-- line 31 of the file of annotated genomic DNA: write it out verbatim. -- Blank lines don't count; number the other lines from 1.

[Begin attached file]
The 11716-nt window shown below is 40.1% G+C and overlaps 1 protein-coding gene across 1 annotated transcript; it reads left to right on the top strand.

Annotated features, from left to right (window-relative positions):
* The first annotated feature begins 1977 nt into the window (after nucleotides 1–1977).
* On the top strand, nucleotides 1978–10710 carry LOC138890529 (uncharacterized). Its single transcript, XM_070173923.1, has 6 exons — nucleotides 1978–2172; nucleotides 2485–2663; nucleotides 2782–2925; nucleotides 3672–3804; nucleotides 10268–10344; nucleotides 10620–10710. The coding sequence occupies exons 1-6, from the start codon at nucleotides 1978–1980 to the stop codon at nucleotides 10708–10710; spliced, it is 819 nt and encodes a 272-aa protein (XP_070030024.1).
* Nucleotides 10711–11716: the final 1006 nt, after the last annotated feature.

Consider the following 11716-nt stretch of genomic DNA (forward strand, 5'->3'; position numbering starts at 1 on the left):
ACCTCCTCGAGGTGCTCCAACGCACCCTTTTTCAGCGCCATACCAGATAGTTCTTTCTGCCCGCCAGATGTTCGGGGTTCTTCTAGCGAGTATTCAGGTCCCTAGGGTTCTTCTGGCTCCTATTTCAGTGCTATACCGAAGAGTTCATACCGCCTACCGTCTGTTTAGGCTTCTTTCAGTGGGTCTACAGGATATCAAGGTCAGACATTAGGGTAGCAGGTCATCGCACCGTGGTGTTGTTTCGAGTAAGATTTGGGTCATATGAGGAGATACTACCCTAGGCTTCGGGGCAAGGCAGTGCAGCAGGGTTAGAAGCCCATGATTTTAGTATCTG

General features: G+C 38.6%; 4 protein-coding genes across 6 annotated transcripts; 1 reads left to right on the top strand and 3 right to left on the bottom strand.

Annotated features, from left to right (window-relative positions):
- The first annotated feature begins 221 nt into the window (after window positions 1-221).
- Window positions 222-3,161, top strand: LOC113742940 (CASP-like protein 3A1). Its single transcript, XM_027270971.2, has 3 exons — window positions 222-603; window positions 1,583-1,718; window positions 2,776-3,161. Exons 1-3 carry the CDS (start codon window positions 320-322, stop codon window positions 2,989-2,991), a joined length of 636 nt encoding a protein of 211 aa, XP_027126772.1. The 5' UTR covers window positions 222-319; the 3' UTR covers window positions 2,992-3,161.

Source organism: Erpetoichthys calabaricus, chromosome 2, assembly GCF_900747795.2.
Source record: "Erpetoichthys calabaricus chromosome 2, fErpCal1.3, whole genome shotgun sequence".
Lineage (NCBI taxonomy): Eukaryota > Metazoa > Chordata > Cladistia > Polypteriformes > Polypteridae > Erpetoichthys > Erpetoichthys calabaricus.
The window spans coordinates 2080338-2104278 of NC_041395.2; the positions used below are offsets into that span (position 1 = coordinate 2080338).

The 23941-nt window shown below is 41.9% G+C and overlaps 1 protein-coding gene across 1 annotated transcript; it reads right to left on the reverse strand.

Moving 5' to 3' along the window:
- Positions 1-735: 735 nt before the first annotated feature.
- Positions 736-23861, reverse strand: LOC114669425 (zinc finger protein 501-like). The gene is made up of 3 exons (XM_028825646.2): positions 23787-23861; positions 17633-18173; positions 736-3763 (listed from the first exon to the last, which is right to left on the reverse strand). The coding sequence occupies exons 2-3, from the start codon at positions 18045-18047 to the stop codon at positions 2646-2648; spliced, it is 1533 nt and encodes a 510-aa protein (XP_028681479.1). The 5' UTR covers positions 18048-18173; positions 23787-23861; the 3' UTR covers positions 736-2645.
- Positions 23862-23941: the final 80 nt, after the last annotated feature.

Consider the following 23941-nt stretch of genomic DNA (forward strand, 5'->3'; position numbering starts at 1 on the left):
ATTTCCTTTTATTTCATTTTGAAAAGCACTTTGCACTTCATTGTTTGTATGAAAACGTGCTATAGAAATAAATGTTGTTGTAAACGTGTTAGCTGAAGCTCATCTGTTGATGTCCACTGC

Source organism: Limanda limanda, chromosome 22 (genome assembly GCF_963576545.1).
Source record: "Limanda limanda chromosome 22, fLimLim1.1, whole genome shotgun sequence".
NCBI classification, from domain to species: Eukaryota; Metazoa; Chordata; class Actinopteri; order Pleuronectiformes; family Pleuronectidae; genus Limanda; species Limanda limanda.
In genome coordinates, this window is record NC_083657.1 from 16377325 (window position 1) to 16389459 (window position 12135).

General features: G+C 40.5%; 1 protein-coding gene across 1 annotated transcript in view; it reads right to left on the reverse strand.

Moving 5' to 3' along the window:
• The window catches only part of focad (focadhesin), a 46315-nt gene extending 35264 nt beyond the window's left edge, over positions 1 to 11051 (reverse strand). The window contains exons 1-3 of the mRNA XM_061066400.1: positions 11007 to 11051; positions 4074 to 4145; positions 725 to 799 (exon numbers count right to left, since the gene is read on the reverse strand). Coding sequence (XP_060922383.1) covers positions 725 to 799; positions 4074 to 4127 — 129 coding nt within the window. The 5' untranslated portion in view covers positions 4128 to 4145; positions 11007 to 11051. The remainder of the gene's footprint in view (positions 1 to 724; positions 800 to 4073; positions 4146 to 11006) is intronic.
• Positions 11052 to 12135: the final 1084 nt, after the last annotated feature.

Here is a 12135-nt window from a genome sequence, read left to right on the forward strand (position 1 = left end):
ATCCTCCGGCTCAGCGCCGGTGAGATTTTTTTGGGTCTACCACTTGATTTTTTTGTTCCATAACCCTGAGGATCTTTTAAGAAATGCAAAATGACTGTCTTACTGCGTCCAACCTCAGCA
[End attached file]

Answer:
Here is a 12135-nt window from a genome sequence, read left to right on the forward strand (position 1 = left end):